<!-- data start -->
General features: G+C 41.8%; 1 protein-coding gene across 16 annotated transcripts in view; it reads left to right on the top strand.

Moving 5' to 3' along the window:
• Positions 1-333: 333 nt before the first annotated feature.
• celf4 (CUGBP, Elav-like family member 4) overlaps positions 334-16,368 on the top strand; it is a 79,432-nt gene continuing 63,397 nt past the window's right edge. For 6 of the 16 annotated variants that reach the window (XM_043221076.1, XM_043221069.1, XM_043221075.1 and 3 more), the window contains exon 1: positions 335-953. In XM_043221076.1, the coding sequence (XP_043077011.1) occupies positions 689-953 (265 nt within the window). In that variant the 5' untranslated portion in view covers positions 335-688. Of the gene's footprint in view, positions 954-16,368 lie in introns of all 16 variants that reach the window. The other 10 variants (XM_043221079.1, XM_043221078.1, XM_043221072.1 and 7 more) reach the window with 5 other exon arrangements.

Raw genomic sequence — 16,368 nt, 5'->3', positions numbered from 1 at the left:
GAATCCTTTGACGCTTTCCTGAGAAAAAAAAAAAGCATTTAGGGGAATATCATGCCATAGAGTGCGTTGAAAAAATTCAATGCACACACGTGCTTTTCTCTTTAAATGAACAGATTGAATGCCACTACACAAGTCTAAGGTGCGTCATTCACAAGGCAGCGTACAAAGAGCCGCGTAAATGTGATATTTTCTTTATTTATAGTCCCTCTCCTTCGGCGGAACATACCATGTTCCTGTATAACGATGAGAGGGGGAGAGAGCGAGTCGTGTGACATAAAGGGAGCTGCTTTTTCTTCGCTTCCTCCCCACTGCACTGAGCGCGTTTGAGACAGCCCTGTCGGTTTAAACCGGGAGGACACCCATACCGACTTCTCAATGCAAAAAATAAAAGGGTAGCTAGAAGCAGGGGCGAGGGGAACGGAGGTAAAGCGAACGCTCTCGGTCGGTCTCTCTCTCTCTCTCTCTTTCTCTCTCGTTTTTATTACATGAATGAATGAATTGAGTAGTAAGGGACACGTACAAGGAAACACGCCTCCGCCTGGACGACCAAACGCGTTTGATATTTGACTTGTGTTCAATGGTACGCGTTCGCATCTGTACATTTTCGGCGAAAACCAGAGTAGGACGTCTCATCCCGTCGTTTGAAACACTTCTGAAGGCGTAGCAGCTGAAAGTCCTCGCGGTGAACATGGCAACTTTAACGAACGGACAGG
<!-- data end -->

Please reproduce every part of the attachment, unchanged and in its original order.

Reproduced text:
General features: G+C 41.8%; 1 protein-coding gene across 16 annotated transcripts in view; it reads left to right on the top strand.

Moving 5' to 3' along the window:
• Positions 1-333: 333 nt before the first annotated feature.
• celf4 (CUGBP, Elav-like family member 4) overlaps positions 334-16,368 on the top strand; it is a 79,432-nt gene continuing 63,397 nt past the window's right edge. For 6 of the 16 annotated variants that reach the window (XM_043221076.1, XM_043221069.1, XM_043221075.1 and 3 more), the window contains exon 1: positions 335-953. In XM_043221076.1, the coding sequence (XP_043077011.1) occupies positions 689-953 (265 nt within the window). In that variant the 5' untranslated portion in view covers positions 335-688. Of the gene's footprint in view, positions 954-16,368 lie in introns of all 16 variants that reach the window. The other 10 variants (XM_043221079.1, XM_043221078.1, XM_043221072.1 and 7 more) reach the window with 5 other exon arrangements.

Raw genomic sequence — 16,368 nt, 5'->3', positions numbered from 1 at the left:
GAATCCTTTGACGCTTTCCTGAGAAAAAAAAAAAGCATTTAGGGGAATATCATGCCATAGAGTGCGTTGAAAAAATTCAATGCACACACGTGCTTTTCTCTTTAAATGAACAGATTGAATGCCACTACACAAGTCTAAGGTGCGTCATTCACAAGGCAGCGTACAAAGAGCCGCGTAAATGTGATATTTTCTTTATTTATAGTCCCTCTCCTTCGGCGGAACATACCATGTTCCTGTATAACGATGAGAGGGGGAGAGAGCGAGTCGTGTGACATAAAGGGAGCTGCTTTTTCTTCGCTTCCTCCCCACTGCACTGAGCGCGTTTGAGACAGCCCTGTCGGTTTAAACCGGGAGGACACCCATACCGACTTCTCAATGCAAAAAATAAAAGGGTAGCTAGAAGCAGGGGCGAGGGGAACGGAGGTAAAGCGAACGCTCTCGGTCGGTCTCTCTCTCTCTCTCTCTTTCTCTCTCGTTTTTATTACATGAATGAATGAATTGAGTAGTAAGGGACACGTACAAGGAAACACGCCTCCGCCTGGACGACCAAACGCGTTTGATATTTGACTTGTGTTCAATGGTACGCGTTCGCATCTGTACATTTTCGGCGAAAACCAGAGTAGGACGTCTCATCCCGTCGTTTGAAACACTTCTGAAGGCGTAGCAGCTGAAAGTCCTCGCGGTGAACATGGCAACTTTAACGAACGGACAGG